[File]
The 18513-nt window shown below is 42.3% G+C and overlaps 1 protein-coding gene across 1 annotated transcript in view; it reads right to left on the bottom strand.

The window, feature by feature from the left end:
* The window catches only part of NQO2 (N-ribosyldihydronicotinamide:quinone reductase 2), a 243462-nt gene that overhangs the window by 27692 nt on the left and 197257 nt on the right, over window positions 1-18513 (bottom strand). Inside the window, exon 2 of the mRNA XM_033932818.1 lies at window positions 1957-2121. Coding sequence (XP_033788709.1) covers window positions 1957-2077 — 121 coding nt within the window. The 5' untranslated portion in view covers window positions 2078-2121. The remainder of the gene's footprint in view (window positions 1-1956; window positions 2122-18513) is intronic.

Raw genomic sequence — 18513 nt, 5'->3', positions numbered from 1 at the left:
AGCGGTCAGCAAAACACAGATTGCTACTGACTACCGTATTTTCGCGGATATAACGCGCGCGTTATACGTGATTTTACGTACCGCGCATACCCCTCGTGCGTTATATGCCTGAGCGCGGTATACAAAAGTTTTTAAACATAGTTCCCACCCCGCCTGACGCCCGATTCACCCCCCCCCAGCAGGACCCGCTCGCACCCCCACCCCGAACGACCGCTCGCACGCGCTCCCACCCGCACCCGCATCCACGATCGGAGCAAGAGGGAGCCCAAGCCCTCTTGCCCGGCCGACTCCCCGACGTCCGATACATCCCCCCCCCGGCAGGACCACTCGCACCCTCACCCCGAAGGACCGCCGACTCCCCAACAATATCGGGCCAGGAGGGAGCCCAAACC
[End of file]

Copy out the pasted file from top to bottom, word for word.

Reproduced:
The 18513-nt window shown below is 42.3% G+C and overlaps 1 protein-coding gene across 1 annotated transcript in view; it reads right to left on the bottom strand.

The window, feature by feature from the left end:
* The window catches only part of NQO2 (N-ribosyldihydronicotinamide:quinone reductase 2), a 243462-nt gene that overhangs the window by 27692 nt on the left and 197257 nt on the right, over window positions 1-18513 (bottom strand). Inside the window, exon 2 of the mRNA XM_033932818.1 lies at window positions 1957-2121. Coding sequence (XP_033788709.1) covers window positions 1957-2077 — 121 coding nt within the window. The 5' untranslated portion in view covers window positions 2078-2121. The remainder of the gene's footprint in view (window positions 1-1956; window positions 2122-18513) is intronic.

Raw genomic sequence — 18513 nt, 5'->3', positions numbered from 1 at the left:
AGCGGTCAGCAAAACACAGATTGCTACTGACTACCGTATTTTCGCGGATATAACGCGCGCGTTATACGTGATTTTACGTACCGCGCATACCCCTCGTGCGTTATATGCCTGAGCGCGGTATACAAAAGTTTTTAAACATAGTTCCCACCCCGCCTGACGCCCGATTCACCCCCCCCCAGCAGGACCCGCTCGCACCCCCACCCCGAACGACCGCTCGCACGCGCTCCCACCCGCACCCGCATCCACGATCGGAGCAAGAGGGAGCCCAAGCCCTCTTGCCCGGCCGACTCCCCGACGTCCGATACATCCCCCCCCCGGCAGGACCACTCGCACCCTCACCCCGAAGGACCGCCGACTCCCCAACAATATCGGGCCAGGAGGGAGCCCAAACC